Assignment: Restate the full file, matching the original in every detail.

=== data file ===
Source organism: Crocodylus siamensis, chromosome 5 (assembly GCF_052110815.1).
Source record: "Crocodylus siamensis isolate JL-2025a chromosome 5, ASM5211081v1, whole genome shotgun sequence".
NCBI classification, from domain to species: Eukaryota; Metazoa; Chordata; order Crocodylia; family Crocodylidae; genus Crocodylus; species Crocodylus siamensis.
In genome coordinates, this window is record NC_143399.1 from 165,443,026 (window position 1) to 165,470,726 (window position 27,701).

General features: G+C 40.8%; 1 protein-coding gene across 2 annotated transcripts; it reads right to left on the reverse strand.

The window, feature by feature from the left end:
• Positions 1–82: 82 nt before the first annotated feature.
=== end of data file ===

Source organism: Crocodylus siamensis, chromosome 5 (assembly GCF_052110815.1).
Source record: "Crocodylus siamensis isolate JL-2025a chromosome 5, ASM5211081v1, whole genome shotgun sequence".
NCBI classification, from domain to species: Eukaryota; Metazoa; Chordata; order Crocodylia; family Crocodylidae; genus Crocodylus; species Crocodylus siamensis.
In genome coordinates, this window is record NC_143399.1 from 165,443,026 (window position 1) to 165,470,726 (window position 27,701).

General features: G+C 40.8%; 1 protein-coding gene across 2 annotated transcripts; it reads right to left on the reverse strand.

The window, feature by feature from the left end:
• Positions 1–82: 82 nt before the first annotated feature.